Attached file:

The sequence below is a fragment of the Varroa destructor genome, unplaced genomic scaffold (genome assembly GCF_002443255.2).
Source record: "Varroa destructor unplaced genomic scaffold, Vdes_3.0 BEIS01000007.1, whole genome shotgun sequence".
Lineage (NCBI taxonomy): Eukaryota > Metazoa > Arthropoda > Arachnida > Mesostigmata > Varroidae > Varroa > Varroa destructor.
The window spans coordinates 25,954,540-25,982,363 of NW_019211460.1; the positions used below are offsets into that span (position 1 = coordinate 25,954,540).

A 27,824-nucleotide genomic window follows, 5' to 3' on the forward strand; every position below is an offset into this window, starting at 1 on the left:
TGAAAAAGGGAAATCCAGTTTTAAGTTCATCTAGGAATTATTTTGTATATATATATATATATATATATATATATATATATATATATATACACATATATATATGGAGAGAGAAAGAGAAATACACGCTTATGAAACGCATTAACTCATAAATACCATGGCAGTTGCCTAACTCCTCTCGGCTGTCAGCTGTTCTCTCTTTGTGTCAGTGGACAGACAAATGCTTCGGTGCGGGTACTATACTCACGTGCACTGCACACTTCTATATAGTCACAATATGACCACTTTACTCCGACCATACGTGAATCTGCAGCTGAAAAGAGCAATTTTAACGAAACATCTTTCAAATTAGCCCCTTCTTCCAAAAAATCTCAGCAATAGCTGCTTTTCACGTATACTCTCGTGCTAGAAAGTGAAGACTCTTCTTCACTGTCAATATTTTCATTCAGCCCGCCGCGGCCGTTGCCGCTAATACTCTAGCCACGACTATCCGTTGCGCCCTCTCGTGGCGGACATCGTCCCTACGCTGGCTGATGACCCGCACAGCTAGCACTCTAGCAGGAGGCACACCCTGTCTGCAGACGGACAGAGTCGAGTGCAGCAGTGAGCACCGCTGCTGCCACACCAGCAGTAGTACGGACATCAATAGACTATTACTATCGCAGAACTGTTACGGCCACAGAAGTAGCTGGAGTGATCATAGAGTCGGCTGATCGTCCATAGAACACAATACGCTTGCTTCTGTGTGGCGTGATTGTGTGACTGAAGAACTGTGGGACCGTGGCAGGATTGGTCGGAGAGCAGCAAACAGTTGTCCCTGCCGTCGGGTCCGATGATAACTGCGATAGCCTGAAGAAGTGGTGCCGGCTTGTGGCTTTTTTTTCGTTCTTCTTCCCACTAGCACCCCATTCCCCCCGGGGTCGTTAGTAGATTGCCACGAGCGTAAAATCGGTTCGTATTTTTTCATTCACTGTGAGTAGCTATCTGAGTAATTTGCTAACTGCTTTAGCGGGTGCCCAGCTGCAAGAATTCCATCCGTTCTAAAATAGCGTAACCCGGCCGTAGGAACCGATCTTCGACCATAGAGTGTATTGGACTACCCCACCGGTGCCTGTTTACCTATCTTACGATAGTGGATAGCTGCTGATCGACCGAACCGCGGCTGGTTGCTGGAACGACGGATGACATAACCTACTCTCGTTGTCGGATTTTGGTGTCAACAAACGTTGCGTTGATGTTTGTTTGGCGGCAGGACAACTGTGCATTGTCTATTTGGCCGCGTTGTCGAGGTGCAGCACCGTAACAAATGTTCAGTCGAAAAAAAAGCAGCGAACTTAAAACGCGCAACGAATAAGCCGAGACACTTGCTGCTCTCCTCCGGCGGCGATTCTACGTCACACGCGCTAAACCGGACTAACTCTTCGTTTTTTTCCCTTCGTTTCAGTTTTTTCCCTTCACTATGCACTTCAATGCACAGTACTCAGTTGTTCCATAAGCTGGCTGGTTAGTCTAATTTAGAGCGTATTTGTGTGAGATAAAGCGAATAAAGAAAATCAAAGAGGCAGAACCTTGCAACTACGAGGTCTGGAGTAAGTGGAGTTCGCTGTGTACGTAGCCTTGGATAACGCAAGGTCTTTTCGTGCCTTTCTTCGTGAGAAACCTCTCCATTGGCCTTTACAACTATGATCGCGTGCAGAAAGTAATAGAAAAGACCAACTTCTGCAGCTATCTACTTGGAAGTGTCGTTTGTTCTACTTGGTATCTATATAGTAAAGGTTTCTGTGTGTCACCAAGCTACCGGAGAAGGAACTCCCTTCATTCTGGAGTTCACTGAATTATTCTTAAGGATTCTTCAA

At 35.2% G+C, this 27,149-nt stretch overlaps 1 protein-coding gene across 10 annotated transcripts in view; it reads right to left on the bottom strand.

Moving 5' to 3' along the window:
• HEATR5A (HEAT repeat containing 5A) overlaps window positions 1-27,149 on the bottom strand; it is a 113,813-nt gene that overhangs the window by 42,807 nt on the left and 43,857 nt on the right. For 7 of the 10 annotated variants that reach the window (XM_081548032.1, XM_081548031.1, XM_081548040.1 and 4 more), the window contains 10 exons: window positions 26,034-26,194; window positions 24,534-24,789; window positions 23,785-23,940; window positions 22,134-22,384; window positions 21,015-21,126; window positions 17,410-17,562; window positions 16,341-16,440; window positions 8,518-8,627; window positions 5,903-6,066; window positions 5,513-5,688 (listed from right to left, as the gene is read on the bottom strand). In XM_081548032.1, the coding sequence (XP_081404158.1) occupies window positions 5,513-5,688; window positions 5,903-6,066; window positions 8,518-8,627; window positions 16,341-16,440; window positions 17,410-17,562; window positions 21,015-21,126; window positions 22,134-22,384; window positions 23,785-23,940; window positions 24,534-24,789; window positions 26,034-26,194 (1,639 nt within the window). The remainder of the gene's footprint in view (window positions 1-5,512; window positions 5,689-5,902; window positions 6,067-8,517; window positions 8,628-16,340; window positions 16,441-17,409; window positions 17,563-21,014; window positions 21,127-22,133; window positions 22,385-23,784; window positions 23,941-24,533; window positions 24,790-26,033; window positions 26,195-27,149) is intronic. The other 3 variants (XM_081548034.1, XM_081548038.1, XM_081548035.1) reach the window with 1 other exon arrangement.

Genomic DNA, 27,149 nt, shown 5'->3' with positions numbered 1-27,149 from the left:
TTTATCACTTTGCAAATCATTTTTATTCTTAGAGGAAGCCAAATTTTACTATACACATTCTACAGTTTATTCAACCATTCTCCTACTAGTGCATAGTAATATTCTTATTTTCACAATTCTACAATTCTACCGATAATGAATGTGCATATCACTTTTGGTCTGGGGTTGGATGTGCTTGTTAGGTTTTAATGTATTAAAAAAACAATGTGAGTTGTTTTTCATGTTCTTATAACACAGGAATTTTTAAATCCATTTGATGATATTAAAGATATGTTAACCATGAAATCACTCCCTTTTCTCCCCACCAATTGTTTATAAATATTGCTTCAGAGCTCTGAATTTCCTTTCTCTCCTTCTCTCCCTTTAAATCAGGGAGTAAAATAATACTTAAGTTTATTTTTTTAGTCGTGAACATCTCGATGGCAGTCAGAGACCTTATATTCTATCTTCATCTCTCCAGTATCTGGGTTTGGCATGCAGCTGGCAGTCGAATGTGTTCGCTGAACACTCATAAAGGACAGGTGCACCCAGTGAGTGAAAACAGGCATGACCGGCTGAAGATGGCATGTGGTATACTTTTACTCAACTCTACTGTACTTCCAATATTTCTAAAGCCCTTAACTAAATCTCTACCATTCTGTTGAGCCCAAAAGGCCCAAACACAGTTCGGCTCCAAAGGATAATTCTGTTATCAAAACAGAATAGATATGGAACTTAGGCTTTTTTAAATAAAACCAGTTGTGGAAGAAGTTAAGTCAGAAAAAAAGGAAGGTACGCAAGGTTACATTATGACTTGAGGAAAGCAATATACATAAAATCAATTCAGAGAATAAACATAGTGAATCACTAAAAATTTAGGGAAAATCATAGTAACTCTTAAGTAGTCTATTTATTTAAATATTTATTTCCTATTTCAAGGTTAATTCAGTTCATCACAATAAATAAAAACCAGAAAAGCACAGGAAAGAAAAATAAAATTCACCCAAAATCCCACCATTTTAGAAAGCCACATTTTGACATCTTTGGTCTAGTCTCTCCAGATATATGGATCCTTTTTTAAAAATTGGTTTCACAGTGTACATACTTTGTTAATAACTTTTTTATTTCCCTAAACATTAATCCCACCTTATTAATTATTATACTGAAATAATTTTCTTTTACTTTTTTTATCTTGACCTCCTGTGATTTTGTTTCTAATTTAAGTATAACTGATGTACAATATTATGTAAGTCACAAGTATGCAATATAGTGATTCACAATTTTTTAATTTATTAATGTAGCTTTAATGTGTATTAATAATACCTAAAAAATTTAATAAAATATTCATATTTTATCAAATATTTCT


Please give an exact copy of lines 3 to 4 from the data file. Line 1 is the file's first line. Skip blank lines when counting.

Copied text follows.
Lineage (NCBI taxonomy): Eukaryota > Metazoa > Arthropoda > Arachnida > Mesostigmata > Varroidae > Varroa > Varroa destructor.
The window spans coordinates 25,954,540-25,982,363 of NW_019211460.1; the positions used below are offsets into that span (position 1 = coordinate 25,954,540).